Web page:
As Boris Evelson, VP and principal analyst at Forrester, explained in his breakout session at TIBCO NOW, everyone is doing agile analytics, just not talking about it—because they’re doing it in Excel. Given that state of affairs, how can BI professionals help their companies become more agile and support mission-critical needs in “the Age of the Customer”?
The Age of the Customer
In an age where an upstart like Uber can improve on the wait and expense of the traditional taxi service, everything has become commoditized. Services and goods are so much the same that only the label differentiates them. How do you compete when customers have ubiquitous and constant access to your and your competitors’ products and services? Through its research, Forrester believes that business agility—the quality that allows an enterprise to embrace market and operational changes as a matter of routine—is necessary for success, and analytics is a key component.
Evelson observes that employees don’t use enterprise BI platforms when they are too cumbersome and don’t provide the right quality, data models, and relationships between entities. Instead, they choose Excel, which may be agile, but not scalable, resulting in a huge lack of agility for BI professionals, businesses, and customers, too.
Agile BI has four components: software development, organizations, processes, and technology. Unless you have some best practices for all four, you are probably not going to be as successful as you need to be.
Agile Software Development
Evelson recommends rapid development of software prototypes, tangible deliverables every couple of weeks followed quickly by user responses that determine the next iterations. Small teams can pull up Spotfire Cloud and collaborate to come up with a fast solution that meets requirements within a few minutes, with no need for documentation.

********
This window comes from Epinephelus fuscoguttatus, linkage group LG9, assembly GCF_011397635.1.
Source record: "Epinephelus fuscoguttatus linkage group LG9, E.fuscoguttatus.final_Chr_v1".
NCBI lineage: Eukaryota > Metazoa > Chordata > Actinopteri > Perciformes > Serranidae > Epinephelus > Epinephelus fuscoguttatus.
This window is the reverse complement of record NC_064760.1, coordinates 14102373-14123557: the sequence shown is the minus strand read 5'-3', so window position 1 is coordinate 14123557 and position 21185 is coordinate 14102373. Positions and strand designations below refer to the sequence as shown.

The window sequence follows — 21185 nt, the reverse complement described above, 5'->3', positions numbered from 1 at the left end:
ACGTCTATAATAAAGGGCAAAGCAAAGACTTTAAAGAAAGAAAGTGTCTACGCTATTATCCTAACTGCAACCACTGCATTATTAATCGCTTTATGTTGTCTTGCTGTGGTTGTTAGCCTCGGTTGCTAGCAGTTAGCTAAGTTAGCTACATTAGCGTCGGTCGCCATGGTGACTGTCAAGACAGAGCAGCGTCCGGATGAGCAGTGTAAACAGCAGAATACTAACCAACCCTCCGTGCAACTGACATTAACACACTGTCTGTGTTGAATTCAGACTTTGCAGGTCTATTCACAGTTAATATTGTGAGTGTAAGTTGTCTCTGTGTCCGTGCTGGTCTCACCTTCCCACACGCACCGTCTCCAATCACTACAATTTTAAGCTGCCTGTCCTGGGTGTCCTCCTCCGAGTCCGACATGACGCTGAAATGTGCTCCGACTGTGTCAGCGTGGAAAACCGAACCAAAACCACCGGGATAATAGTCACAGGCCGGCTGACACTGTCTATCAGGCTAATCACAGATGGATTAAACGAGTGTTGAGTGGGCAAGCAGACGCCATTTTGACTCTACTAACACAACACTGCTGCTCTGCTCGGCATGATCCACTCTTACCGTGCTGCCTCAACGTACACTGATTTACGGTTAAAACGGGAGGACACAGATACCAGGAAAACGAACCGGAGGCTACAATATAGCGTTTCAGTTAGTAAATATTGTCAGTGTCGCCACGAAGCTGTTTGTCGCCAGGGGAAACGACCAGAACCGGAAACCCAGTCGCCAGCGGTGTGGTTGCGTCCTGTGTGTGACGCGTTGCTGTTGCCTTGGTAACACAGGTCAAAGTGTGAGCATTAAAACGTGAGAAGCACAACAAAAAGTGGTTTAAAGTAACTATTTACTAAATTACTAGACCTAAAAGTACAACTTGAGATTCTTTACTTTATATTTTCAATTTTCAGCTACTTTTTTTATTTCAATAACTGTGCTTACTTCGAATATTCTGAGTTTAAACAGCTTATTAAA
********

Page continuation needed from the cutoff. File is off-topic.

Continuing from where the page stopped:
Although it may be politically incorrect in some organizations, silos are infinitely more agile than shared services, notes Evelson. In a centralized support organization, you share resources and save budgets, but you’re not going to be agile with multiple sign-off levels, steering committees, and differing priorities. He suggests a middle-of-ground approach in which you empower individual contributors—and do not outsource business intelligence because you need close interaction to build a rapid proof of concept of your analytic model. That model should map closely to the business. Customer-facing concerns like Sales and Marketing have more urgent needs than HR and Finance. Make sure your BI environment can respond to both appropriately.
Start with sandboxes that let individuals connect to whatever data they need, analyze using Excel or better, and share easily with as little control and management as possible. Good tools make a sandbox highly self-service using natural language processing, text-to-query, voice-to-query, map overlays, mobile access, and other intuitive features.
A shared BI environment offloads tasks from IT, while the role of BI professionals, much like a competency center, is to monitor what users are doing and set parameters for red flags. If an analysis incorporates several mission-critical data sources involving complex queries on billions of lines of data being shared via SharePoint, that’s a flag. Professionals can jump in and operationalize to make it faster and easier.
Agile BI Technologies
Sandboxes and agile processes supplement, but don’t replace, what BI professionals do for the enterprise. You still need technology to make the environment more agile, and Evelson suggests choosing from among a stable of “cold, warm, and hot BI technologies” to make analyses faster, better, and cheaper.
Schema versus schema-less data models, and large versus small datasets, help determine what type of processing can be done in the data warehouse (cold), in Hadoop (warm), or in memory (hot).